Coalition spin on O'Dea falls apart
Taoiseach, ministers inconsistent in explanations of 'ultimatum'DEEP RESENTMENT: Willie O'Dea, pictured with his wife Geraldine yesterday, reveals his upset at the role of Senator Dan Boyle and sections of the media. Photo: Gerry Mooney
The Government's spinning of Willie O'Dea's resignation lay in tatters last night following a raft of deeply inconsistent statements from members of the Cabinet.
Taoiseach Brian Cowen and various ministers including Foreign Affairs Minister Micheal Martin and Green Party Leader John Gormley sought to present a united front following Mr O'Dea's resignation.
However, it is now clear that John Gormley, acting on an ultimatum from Green Party chairman Dan Boyle and others, issued a "de facto ultimatum" to Taoiseach Brian Cowen, who in turn issued another "de facto ultimatum" to Willie O'Dea, who had no option but to fall on his sword.
The inconsistencies in the statements coming from different members of the Cabinet are a further embarrassment for Mr Cowen in a week in which he lost one of his most trusted lieutenants.
Speaking to the Sunday Independent this weekend, Mr O'Dea said he will believe to his dying day that he was the Fianna Fail head on the Greens' plate, unlucky enough to be caught in the glare of the headlights when they needed to prove their political virility.
In the moments after Mr O'Dea's resignation on Thursday night, Mr Gormley twice declared he was not in the business of issuing ultimatums. "I'm not in the business of issuing threats or ultimatums. I want this Government to work," he said.
When asked had he issued an ultimatum he said: "No that isn't the case. Our parliamentary party met today and we looked at all of the issues involved in this matter and they are complicated issues."
Micheal Martin told RTE News: "John Gormley did not give any ultimatums, the Taoiseach and John Gormley have a good working relationship, they engage on a continuous basis. I think the desire of John Gormley and the Taoiseach is for a strong, cohesive, focused approach to the issues that face the country. That's what we are in government for. Willie O'Dea has made this decision."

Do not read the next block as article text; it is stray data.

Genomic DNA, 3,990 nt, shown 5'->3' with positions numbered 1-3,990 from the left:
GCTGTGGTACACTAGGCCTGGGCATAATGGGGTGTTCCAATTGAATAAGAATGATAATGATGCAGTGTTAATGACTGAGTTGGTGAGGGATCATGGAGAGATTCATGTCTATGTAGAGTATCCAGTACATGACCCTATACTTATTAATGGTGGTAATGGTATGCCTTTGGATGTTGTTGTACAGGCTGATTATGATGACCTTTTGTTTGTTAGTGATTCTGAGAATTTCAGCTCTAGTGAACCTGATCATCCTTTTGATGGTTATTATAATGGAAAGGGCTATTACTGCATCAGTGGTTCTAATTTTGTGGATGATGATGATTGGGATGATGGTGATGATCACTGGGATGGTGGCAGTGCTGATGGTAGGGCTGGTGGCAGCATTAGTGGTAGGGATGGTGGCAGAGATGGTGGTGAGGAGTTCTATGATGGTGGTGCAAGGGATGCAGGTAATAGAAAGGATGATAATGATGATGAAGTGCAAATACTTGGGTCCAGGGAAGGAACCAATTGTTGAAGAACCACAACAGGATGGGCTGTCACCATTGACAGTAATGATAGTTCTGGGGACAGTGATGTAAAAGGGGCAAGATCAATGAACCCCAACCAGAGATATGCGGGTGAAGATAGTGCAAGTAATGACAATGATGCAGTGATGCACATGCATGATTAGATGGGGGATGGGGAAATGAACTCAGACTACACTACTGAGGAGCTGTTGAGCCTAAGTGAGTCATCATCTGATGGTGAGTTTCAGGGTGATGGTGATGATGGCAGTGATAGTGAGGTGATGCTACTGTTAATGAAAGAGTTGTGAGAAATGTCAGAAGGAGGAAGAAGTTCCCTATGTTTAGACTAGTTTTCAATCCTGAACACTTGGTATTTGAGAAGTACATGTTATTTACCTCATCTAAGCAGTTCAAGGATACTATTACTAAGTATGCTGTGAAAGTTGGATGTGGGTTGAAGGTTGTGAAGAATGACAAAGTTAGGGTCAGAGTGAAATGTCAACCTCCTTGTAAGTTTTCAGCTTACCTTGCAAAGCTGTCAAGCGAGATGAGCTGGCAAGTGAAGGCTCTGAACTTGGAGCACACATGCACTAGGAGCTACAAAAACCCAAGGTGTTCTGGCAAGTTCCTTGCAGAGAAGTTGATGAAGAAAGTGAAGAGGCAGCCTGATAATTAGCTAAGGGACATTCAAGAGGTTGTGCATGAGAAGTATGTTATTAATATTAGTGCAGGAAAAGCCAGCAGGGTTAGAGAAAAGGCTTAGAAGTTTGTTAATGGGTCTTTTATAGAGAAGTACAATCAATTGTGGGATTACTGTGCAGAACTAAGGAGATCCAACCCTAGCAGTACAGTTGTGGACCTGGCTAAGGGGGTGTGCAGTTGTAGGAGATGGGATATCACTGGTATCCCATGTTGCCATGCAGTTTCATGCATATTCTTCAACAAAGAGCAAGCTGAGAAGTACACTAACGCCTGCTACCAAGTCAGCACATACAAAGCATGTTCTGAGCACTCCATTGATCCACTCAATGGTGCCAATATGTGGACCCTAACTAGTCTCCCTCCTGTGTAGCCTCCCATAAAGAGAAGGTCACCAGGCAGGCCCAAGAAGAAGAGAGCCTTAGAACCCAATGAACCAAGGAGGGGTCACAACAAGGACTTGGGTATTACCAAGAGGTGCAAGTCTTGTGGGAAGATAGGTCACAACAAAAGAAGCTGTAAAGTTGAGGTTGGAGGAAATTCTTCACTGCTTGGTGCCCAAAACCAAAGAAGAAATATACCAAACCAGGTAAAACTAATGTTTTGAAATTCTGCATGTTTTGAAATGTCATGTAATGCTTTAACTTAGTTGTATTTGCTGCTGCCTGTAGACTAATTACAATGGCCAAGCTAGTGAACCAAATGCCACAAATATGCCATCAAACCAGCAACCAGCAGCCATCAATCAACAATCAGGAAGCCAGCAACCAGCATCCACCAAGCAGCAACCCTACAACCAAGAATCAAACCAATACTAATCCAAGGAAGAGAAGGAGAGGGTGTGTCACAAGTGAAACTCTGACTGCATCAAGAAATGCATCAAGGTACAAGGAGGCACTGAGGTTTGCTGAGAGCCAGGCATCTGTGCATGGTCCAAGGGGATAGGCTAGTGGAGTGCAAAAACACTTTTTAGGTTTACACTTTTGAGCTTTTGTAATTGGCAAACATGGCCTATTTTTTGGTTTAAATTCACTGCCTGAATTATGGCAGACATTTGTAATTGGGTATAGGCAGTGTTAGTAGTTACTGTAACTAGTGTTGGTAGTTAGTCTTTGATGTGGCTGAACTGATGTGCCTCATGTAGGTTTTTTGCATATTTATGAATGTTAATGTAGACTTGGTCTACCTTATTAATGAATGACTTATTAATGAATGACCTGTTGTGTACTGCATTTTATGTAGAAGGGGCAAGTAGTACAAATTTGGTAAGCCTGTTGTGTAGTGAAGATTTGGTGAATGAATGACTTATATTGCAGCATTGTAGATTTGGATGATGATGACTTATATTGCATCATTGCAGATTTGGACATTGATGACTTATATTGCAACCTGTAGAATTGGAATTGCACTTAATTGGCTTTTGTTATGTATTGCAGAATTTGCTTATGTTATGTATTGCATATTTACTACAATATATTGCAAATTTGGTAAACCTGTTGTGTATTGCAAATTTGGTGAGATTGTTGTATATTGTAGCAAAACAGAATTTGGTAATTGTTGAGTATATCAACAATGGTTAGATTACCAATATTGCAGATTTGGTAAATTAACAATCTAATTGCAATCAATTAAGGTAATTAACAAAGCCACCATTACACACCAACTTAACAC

It has since emerged that Mr Martin's unequivocal comments were made in the absence of any briefing from the Taoiseach or anybody else and were made moments after the official news of Mr O'Dea's resignation was announced.
On Friday, further deep discrepancies in the stories from various Cabinet ministers and Mr O'Dea emerged.
While the Taoiseach in Navan maintained that Mr O'Dea alone took the decision to resign, Mr O'Dea himself clearly contradicted that on Friday by saying he went when the Greens said they would no longer support the Government had he remained.
Mr Cowen said Mr O'Dea had contacted his office shortly after his interview on Thursday on the News at One on RTE Radio and was already moving towards a decision to step down by the time he and Mr Gormley discussed the matter later that day.
"It had already been indicated to me by Willie O'Dea that he was very much of the view that he did not want his presence in Government to become a matter of instability for Government," said Mr Cowen.
At the same time Mr O'Dea said: "I decided to resign after speaking to the Taoiseach and it became clear that the Green Party would no longer support the Government if I were to stay in the Government. It would have made the continuation of the Government impossible -- that's what I was told."
Also on Friday, Mr Gormley clearly agreed with Mr O'Dea's version of events.
He said: "I indicated to the Taoiseach that in my view, Mr O'Dea's position was untenable and the stability of the Government would be under threat as a consequence."
However, matters yesterday took another twist as Mr Gormley's spokesman appeared to do another U-turn claiming that no ultimatum was made by Mr Gormley to Taoiseach Brian Cowen.
"There were no ultimatums or threats, the minister was stating a simple fact, easily understandable in politics," the spokesman said.
Fine Gael leader Enda Kenny yesterday called for the Green Party to pull out of Government if it had any sense of moral fibre.
Mr Kenny said the Greens should withdraw from this administration and not be tainted by the "self-preservation tactics of Fianna Fail".
He said the different versions between the Greens and the Taoiseach over how Mr O'Dea left office showed that the Coalition is divided and "incapable of telling the truth to each other, never mind the people of this country".